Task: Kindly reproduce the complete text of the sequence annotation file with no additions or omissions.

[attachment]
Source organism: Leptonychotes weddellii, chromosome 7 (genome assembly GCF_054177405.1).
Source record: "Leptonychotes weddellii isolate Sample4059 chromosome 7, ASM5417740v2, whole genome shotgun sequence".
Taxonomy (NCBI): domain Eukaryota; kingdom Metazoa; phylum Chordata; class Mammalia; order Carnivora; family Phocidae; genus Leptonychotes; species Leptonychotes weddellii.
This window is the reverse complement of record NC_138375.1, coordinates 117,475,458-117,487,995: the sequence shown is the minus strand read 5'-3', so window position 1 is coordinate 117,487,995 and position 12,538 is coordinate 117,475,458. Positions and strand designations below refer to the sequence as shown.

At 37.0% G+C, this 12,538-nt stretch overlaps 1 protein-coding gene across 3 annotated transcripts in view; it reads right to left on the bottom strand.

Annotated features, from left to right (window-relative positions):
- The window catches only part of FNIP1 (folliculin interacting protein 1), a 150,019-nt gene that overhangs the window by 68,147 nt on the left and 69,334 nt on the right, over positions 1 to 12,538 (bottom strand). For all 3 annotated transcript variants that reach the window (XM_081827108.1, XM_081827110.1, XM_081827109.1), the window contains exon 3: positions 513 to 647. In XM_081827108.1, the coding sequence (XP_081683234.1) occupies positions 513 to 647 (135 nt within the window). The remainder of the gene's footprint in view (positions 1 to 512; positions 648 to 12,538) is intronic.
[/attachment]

Source organism: Leptonychotes weddellii, chromosome 7 (genome assembly GCF_054177405.1).
Source record: "Leptonychotes weddellii isolate Sample4059 chromosome 7, ASM5417740v2, whole genome shotgun sequence".
Taxonomy (NCBI): domain Eukaryota; kingdom Metazoa; phylum Chordata; class Mammalia; order Carnivora; family Phocidae; genus Leptonychotes; species Leptonychotes weddellii.
This window is the reverse complement of record NC_138375.1, coordinates 117,475,458-117,487,995: the sequence shown is the minus strand read 5'-3', so window position 1 is coordinate 117,487,995 and position 12,538 is coordinate 117,475,458. Positions and strand designations below refer to the sequence as shown.

At 37.0% G+C, this 12,538-nt stretch overlaps 1 protein-coding gene across 3 annotated transcripts in view; it reads right to left on the bottom strand.

Annotated features, from left to right (window-relative positions):
- The window catches only part of FNIP1 (folliculin interacting protein 1), a 150,019-nt gene that overhangs the window by 68,147 nt on the left and 69,334 nt on the right, over positions 1 to 12,538 (bottom strand). For all 3 annotated transcript variants that reach the window (XM_081827108.1, XM_081827110.1, XM_081827109.1), the window contains exon 3: positions 513 to 647. In XM_081827108.1, the coding sequence (XP_081683234.1) occupies positions 513 to 647 (135 nt within the window). The remainder of the gene's footprint in view (positions 1 to 512; positions 648 to 12,538) is intronic.